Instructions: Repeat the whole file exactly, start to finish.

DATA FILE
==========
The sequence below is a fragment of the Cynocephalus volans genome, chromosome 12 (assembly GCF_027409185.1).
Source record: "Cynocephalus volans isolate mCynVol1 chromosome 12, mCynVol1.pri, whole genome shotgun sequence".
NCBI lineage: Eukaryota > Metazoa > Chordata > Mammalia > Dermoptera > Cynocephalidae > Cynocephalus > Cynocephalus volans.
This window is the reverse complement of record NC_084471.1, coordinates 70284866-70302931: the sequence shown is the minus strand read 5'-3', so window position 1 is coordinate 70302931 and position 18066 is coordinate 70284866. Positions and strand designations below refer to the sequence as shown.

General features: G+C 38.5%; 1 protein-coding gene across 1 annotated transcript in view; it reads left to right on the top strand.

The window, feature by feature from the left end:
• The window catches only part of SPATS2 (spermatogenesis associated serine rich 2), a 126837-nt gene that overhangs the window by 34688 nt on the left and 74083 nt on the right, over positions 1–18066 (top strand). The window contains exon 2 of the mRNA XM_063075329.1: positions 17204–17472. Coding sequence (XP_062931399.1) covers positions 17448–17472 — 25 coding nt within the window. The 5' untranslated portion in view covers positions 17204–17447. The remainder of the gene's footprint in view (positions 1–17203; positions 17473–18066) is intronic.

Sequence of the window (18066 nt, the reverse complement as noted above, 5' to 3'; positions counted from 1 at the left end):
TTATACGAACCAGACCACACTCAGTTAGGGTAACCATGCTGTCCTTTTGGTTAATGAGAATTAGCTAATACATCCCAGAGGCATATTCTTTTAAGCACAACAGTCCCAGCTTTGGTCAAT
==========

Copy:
The sequence below is a fragment of the Cynocephalus volans genome, chromosome 12 (assembly GCF_027409185.1).
Source record: "Cynocephalus volans isolate mCynVol1 chromosome 12, mCynVol1.pri, whole genome shotgun sequence".
NCBI lineage: Eukaryota > Metazoa > Chordata > Mammalia > Dermoptera > Cynocephalidae > Cynocephalus > Cynocephalus volans.
This window is the reverse complement of record NC_084471.1, coordinates 70284866-70302931: the sequence shown is the minus strand read 5'-3', so window position 1 is coordinate 70302931 and position 18066 is coordinate 70284866. Positions and strand designations below refer to the sequence as shown.

General features: G+C 38.5%; 1 protein-coding gene across 1 annotated transcript in view; it reads left to right on the top strand.

The window, feature by feature from the left end:
• The window catches only part of SPATS2 (spermatogenesis associated serine rich 2), a 126837-nt gene that overhangs the window by 34688 nt on the left and 74083 nt on the right, over positions 1–18066 (top strand). The window contains exon 2 of the mRNA XM_063075329.1: positions 17204–17472. Coding sequence (XP_062931399.1) covers positions 17448–17472 — 25 coding nt within the window. The 5' untranslated portion in view covers positions 17204–17447. The remainder of the gene's footprint in view (positions 1–17203; positions 17473–18066) is intronic.

Sequence of the window (18066 nt, the reverse complement as noted above, 5' to 3'; positions counted from 1 at the left end):
TTATACGAACCAGACCACACTCAGTTAGGGTAACCATGCTGTCCTTTTGGTTAATGAGAATTAGCTAATACATCCCAGAGGCATATTCTTTTAAGCACAACAGTCCCAGCTTTGGTCAAT